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"The Ballad of Narayama" is a Japanese film of great beauty and elegant artifice, telling a story of startling cruelty. What a space it opens…

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"Quantifying the Oscars' Woman Problem": Since time immemorial the Academy of Motion Picture Arts & Sciences has had a problem with women. Amelia Showalter at Newsweek vigorously investigates the matter. 

"Every awards season prompts a flurry of articles asking whether the Oscars have a woman problem.' Usually that conversation centers on behind-the-camera categories - such as directing, writing and producing - in which women are a perennial minority. But often someone will notice on-screen disparities as well. 'Only three of the nine films nominated this year even have women in leading roles: American HustleGravity and Philomena,' writes feminist critic Holly L. Derr of this year's slate. Two years ago, Anita Sarkeesian pointed out that a mere two of the 10 nominated films passed the Bechdel test. Indeed, a quick scan of recent best picture nominees and winners shows a dearth of female-driven stories."



"Confessions Of An Adult Who's Addicted To Building LEGO": Yesterday Mike Ryan of The Huffington Post admitted to the world his addiction to LEGO. As they say, admission is the first step. He's a brave man. We wish him well. 

"After a while, even just hanging out in bars gets old. (There is a law in New York City that dictates that if you write for a living, you must spend all of your free time at your local Irish pub. I have never broken this law.) Around six months ago, almost as a lark, my girlfriend and I purchased a small 'Star Wars' LEGO set at our local Duane Reade -- mostly because my girlfriend thought the Yoda looked cute. So, along with our milk, cereal and toothpaste, we bought a LEGO set that I kind of assumed we would never build. 

The next night, we were at our local pub and, as yet another lark, we brought that LEGO set with us. And while we sipped pints of beer, we built that “Star Wars” LEGO set –- and it was a wonderful experience. It was almost as if there was something to show at the end of the night for my time wasted at a bar."


"Feedback: How Do We Define "A Great Year In Movies?": Come December there's always some iconoclastic film critic decrying the state of contemporary cinema, claiming there's a paucity of "great" new movies. Noel Murray of The Dissolve dives in.

"Overhype is an issue, yes. And it’s also true that if everyone gets a gold star, it’s harder to single out the truly worthy. Also, let’s face it: It’s easier to decide that the vast majority of work being produced in any artform today isn’t worth the bother, and that the canonizers are getting it wrong. Who among us hasn’t dragged our feet on catching up with the latest must-see TV series, and then been relieved when the inevitable backlash pieces start popping up? (“See, it turns out I was right to not start watching Homeland.”) Who hasn’t demonized solidly entertaining films like Argo and American Hustle just because they’re winning prizes?"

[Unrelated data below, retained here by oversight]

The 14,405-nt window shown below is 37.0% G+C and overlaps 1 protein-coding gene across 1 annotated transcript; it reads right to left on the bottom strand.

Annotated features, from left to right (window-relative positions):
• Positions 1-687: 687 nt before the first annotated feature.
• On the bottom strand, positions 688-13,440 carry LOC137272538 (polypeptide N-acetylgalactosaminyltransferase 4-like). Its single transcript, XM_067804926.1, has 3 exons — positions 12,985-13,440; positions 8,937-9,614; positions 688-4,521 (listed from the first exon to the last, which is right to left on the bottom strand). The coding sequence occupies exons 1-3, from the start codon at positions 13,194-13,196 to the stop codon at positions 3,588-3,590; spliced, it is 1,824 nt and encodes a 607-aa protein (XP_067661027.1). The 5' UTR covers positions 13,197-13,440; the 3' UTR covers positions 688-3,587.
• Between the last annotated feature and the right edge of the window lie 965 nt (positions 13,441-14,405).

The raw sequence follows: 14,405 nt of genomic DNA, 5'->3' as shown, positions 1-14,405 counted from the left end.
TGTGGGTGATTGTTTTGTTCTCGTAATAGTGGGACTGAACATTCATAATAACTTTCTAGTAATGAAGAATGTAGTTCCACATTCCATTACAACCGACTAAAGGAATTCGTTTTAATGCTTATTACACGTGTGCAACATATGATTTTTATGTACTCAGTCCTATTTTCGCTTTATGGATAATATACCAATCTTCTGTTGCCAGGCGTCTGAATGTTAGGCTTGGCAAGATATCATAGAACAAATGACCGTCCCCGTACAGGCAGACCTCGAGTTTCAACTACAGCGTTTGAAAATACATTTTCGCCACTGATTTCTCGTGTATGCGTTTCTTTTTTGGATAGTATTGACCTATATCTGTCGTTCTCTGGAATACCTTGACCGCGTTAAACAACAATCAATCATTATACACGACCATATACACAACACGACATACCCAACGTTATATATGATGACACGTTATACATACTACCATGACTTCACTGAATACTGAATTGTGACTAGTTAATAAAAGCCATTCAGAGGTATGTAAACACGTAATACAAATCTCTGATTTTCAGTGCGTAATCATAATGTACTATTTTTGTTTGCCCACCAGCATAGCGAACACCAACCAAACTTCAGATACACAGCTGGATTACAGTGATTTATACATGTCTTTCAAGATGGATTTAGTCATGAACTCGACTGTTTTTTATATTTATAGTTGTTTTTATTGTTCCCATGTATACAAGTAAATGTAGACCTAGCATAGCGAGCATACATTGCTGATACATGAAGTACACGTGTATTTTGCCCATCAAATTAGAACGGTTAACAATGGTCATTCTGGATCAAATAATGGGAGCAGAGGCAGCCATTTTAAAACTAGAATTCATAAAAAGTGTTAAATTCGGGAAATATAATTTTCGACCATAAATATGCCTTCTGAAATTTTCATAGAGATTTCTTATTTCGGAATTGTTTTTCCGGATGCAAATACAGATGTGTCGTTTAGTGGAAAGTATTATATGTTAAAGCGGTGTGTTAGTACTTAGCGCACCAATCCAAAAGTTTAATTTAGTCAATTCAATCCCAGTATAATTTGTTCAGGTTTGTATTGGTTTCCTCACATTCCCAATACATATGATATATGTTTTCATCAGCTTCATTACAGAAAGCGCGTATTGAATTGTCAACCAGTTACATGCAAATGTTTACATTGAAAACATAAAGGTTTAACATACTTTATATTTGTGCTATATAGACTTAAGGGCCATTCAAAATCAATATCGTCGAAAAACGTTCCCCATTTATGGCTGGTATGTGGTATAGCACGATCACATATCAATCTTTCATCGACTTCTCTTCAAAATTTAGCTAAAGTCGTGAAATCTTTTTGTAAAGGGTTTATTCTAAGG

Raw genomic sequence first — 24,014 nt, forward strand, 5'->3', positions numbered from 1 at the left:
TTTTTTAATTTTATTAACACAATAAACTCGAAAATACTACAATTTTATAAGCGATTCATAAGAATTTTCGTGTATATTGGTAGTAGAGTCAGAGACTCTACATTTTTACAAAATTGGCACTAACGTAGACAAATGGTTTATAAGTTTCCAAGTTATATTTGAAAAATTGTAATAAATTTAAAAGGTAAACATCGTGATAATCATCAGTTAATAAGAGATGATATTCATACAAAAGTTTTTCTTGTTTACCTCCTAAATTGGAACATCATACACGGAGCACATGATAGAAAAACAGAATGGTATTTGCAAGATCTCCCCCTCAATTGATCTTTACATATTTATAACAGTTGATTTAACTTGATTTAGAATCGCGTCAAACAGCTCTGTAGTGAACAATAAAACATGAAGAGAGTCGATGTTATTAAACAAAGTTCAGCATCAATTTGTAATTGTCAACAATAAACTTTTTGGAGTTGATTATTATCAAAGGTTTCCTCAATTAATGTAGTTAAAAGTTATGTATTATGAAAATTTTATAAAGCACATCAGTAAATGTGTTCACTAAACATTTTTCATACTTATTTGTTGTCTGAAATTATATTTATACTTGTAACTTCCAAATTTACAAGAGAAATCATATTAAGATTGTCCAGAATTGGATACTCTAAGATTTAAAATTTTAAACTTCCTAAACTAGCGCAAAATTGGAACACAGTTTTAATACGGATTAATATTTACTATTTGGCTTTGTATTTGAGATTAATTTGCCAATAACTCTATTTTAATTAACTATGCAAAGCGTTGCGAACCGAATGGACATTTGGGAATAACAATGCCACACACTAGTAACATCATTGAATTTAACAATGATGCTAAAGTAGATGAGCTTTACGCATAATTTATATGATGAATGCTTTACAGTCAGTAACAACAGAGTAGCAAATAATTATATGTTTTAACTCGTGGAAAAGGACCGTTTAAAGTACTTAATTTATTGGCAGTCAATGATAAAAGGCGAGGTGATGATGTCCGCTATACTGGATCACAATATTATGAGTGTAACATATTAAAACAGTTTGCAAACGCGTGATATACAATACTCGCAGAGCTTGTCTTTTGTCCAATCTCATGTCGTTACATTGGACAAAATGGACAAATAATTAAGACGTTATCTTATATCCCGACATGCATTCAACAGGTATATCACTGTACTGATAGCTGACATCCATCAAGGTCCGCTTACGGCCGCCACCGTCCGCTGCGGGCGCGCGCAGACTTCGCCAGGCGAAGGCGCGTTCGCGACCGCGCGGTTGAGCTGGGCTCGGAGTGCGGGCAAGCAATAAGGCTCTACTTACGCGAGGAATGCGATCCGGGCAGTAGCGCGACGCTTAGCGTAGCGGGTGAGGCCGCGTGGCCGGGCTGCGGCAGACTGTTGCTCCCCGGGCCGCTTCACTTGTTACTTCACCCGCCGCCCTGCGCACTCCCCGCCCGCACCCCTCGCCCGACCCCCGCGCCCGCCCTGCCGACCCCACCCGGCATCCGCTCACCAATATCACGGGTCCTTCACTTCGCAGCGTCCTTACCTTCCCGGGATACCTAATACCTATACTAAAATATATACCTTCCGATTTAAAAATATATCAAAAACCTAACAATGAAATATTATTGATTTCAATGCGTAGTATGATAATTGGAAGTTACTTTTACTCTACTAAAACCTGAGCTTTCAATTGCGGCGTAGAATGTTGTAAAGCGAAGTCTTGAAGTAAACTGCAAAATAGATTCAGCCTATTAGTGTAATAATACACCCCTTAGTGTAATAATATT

"Why We Love Jason Bourne": Quality, dynamic action heroes seldom frequent modern cinema. James Parker at Slate contends Matt Damon's Jason Bourne is the greatest action hero of our time.

"Why do we love Jason Bourne? Why does this brooding nobody command our immediate allegiance? Because his mission is not to take down a cartel, destroy an undersea fear factory, or cripple a billion-dollar interstellar weapons system. It’s not even to save a beautiful woman. His mission is the essential human mission—to find out who the hell he is. Plucked nameless from the Mediterranean, a floating corpse, by the crew of an Italian fishing boat (water: mother-element in the Bourne movies); rebirthed on the wet deck, his twitching hand eliciting gasps of atavistic wonder; tended to—healed—with gruff inexhaustible charity by the ship’s doctor (“I’m a friend!” insists this heroic man, as a panicked Bourne rears up and starts choking him. “I amyour friend!”); recuperating on board, at sea, strengthening, doing chin-ups, tying fancy seaman’s knots and asking himself who he is in French and German—indications of hidden skill sets, strange aptitudes and attainments ... Memory loss? Identity loss, or erasure. A tiny bullet-shaped laser in his hip, pried out by the doctor’s scalpel, projects onto the wall an account number from the Gemeinschaft Bank in Zurich, Switzerland. The only clue."


"How I Went from TV Producer to Blue-Collar Worker, and What I Learned": The title of this article is rather self-explanatory. Read L.K. Fojtik's story at the LA Weekly.

"I would hustle up and down my 40 feet of dock, glancing at the packages streaming by, searching for their number. If one went to one of "my" trucks, I'd snag it, scan it, and haul it to the apportioned place (the first three numbers on the package indicated which truck it was meant for; the last four told me its placement within that truck). It took a couple days to get my head around the sequencing, but when your crew is doing as many as seven trailers a day, you learn fast. When things got overwhelming, I stashed the packages in the appropriate truck and hoped for a break to go back and get things sorted."

Image of the Day

Bill Murray yawning on the set of Harold Ramis' Ghostbusters (1984). Still provided by The Film Stage.

Video of the Day

Robert Koldony explores Martin Scorsese's New York City. Read more at Vimeo.

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